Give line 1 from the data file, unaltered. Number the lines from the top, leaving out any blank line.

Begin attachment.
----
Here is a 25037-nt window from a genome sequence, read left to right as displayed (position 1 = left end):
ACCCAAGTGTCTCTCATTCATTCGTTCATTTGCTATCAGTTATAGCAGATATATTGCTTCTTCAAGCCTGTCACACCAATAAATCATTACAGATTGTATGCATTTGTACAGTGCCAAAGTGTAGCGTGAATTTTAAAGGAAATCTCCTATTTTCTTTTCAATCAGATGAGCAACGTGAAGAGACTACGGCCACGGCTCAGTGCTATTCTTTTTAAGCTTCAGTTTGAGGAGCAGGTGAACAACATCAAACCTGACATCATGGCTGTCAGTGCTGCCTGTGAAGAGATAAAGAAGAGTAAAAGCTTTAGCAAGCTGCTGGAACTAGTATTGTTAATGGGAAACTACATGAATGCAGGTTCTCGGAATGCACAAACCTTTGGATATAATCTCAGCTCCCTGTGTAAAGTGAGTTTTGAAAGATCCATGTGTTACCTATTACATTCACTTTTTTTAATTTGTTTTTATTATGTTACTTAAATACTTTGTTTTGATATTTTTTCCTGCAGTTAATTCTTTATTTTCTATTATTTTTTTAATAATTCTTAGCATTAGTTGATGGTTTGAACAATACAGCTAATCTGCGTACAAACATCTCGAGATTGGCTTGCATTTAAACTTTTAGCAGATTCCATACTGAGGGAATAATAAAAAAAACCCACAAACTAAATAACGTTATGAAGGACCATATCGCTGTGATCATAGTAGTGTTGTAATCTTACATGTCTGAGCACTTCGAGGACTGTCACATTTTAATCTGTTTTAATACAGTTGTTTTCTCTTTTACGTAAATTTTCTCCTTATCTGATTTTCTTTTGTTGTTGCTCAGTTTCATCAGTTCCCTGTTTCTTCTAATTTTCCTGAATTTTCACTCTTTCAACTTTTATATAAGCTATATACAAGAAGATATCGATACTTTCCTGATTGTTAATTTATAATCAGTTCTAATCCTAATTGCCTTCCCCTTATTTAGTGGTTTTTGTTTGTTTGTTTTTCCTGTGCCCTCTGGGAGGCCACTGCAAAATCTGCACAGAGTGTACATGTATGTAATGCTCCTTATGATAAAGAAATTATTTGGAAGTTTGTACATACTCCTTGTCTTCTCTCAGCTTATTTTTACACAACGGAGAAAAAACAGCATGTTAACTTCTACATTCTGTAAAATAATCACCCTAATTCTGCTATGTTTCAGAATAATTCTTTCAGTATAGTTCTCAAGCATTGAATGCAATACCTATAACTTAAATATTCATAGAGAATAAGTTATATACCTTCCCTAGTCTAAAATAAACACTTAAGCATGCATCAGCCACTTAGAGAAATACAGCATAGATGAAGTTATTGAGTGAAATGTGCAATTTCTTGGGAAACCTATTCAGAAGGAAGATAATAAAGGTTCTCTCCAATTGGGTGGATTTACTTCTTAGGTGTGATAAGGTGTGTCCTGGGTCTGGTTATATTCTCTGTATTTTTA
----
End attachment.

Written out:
Here is a 25037-nt window from a genome sequence, read left to right as displayed (position 1 = left end):